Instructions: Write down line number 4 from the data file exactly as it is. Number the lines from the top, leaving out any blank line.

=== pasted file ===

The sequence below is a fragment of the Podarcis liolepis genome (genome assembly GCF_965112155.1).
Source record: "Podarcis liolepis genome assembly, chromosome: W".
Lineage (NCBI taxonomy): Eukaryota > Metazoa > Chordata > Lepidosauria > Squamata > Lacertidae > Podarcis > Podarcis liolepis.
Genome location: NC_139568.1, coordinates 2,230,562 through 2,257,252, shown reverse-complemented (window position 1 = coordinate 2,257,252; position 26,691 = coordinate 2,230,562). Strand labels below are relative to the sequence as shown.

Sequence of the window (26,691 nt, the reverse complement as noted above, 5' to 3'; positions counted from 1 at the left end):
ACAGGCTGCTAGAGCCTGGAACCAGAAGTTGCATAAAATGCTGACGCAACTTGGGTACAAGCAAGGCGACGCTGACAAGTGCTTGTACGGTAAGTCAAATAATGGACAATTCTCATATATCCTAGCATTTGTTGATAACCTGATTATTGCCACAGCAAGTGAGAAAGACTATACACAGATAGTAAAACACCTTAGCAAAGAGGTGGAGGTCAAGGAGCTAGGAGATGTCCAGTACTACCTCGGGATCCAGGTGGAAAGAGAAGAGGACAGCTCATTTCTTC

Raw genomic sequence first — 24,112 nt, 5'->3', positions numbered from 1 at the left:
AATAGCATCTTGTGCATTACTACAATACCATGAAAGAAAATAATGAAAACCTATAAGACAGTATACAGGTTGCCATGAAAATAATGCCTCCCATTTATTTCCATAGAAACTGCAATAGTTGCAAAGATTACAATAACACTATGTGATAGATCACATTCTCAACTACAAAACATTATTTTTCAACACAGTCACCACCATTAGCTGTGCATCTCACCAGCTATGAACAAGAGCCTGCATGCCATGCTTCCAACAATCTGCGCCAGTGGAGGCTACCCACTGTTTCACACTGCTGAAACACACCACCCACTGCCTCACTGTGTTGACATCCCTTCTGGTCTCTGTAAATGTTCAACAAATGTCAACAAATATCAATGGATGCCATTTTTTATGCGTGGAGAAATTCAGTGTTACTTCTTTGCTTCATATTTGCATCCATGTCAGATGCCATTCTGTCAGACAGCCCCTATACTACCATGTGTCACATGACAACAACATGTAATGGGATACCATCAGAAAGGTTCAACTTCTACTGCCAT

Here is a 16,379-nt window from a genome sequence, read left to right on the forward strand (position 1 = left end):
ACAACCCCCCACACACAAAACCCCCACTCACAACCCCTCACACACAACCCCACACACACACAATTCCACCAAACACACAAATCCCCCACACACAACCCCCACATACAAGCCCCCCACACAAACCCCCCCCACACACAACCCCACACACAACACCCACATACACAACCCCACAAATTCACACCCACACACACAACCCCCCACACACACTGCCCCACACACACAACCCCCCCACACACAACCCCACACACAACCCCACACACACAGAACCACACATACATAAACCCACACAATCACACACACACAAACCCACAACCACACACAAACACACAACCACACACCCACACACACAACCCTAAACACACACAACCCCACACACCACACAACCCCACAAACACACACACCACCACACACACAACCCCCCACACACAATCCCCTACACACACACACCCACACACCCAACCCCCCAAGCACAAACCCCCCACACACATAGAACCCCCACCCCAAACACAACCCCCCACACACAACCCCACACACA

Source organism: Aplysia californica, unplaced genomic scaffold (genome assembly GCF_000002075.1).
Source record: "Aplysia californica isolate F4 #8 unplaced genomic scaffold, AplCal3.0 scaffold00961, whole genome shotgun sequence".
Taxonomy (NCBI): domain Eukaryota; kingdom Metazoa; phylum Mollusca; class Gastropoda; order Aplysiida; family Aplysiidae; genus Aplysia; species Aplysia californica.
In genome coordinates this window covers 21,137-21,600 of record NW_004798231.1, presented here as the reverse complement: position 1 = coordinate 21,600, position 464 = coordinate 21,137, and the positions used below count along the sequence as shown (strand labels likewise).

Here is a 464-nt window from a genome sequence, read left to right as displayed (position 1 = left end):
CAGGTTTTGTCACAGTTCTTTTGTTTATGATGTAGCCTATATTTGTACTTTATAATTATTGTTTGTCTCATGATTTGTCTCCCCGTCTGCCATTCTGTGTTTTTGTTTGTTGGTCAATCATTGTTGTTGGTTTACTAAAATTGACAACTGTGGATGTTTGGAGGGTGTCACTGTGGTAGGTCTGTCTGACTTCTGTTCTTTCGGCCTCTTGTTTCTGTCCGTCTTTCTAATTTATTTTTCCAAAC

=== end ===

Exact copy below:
Genome location: NC_139568.1, coordinates 2,230,562 through 2,257,252, shown reverse-complemented (window position 1 = coordinate 2,257,252; position 26,691 = coordinate 2,230,562). Strand labels below are relative to the sequence as shown.